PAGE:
# Heat & thermodynamics question based on heat loss [closed]

A Sphere A is placed on a smooth table.Another sphere B is suspended as shown in the figure.Both the spheres are identical in all respects.Equal quantity of heat is supplied to both spheres.All kinds of heat loss are neglected.The final temperatures of A & B are T1 & T2 respectively,then

• T1>T2
• T1 = T2
• T1
• None of these

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## closed as off topic by David Z♦Jul 29 '11 at 5:32

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Looks like this question was already asked on Yahoo! Answers. Here is the question: answers.yahoo.com/question/… –  Bernhard Heijstek Jul 28 '11 at 7:55
Peter Coles posted a version of this question on his blog not too long ago, and it led to much discussion (partly because many people, including me, didn't quite understand the question as he phrased it). telescoper.wordpress.com/2011/05/17/cute-physics-problem –  Ted Bunn Jul 28 '11 at 13:54
This is actually a pretty interesting question, but I think I have to close it under the same reasoning I described on your other question. We expect questions to have some thought put into them. In particular, I'd point you to this meta question which gives some guidelines on how to ask these sorts of questions. –  David Z Jul 29 '11 at 5:34
@David I think you are taking a really hard stand here. This is a really interesting question and should belong to the Physics.SE. Of course the way it was asked may not meet the guidelines of the site. But closing it right away would scare people off from the site. Maybe you could give a warning and wait for the person to edit the question and rephrase it in such a way that it suits the site. –  Bernhard Heijstek Jul 30 '11 at 9:35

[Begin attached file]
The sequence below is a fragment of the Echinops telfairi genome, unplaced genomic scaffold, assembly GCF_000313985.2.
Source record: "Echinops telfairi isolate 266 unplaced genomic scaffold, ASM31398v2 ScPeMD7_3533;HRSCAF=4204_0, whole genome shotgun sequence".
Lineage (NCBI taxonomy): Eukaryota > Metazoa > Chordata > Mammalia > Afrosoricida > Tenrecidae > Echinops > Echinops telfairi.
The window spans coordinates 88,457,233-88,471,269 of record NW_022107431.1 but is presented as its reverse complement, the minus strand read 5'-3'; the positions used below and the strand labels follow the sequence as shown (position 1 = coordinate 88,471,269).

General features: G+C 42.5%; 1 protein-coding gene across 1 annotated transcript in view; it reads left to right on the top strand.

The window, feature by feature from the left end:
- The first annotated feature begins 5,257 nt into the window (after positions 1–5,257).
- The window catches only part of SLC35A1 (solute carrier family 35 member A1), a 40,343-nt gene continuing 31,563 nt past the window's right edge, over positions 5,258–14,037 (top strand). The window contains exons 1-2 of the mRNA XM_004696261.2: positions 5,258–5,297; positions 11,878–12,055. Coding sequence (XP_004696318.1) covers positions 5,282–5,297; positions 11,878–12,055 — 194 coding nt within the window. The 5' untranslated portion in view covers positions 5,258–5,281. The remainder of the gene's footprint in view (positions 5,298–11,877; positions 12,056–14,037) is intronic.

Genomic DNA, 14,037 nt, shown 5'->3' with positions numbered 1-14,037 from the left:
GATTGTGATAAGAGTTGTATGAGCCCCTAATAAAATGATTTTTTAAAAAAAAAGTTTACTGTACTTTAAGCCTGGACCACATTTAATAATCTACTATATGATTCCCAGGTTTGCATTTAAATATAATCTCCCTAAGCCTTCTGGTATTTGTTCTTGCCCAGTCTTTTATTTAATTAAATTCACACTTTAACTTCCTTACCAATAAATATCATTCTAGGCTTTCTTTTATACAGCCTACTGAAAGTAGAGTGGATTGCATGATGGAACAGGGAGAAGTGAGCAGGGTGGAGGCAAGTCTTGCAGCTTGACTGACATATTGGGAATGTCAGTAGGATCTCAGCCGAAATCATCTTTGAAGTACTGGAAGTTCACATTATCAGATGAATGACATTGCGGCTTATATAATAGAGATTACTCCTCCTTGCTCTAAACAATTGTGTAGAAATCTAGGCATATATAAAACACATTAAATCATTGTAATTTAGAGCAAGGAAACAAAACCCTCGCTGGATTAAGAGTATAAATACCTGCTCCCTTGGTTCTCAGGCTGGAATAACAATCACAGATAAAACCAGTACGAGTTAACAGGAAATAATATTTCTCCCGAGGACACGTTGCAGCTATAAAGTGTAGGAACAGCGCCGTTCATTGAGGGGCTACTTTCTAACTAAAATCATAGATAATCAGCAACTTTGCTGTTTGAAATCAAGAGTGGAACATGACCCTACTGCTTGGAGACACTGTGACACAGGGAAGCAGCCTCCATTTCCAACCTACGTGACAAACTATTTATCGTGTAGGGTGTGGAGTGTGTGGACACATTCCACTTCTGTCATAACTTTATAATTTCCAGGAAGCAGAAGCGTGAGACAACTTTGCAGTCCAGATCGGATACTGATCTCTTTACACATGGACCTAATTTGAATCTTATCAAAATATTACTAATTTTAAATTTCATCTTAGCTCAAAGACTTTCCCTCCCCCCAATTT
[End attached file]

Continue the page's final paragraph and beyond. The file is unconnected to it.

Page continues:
@Bernhard: in that sense, closing is a warning. Generally, when I close a question I leave a comment indicating how the poster can edit it to make it acceptable. –  David Z Jul 30 '11 at 10:33

It's a bit of a silly problem since the effect is extremely small. We can see this because from common experience if you heat a metal sphere $10 C$, the change in radius is pretty small - so small you probably won't notice without measuring it or else having something with a different expansion coefficient wrapped around the sphere. Meanwhile, if you drop a fist-sized a metal sphere by $1cm$, a distance much larger than such a sphere would expand with a $10 C$ change, the temperature change is much, much smaller than $10 C$. It's smaller than you can even notice, really. So the gravitational potential change is very small compared to the heat, and the difference in temperatures is minute.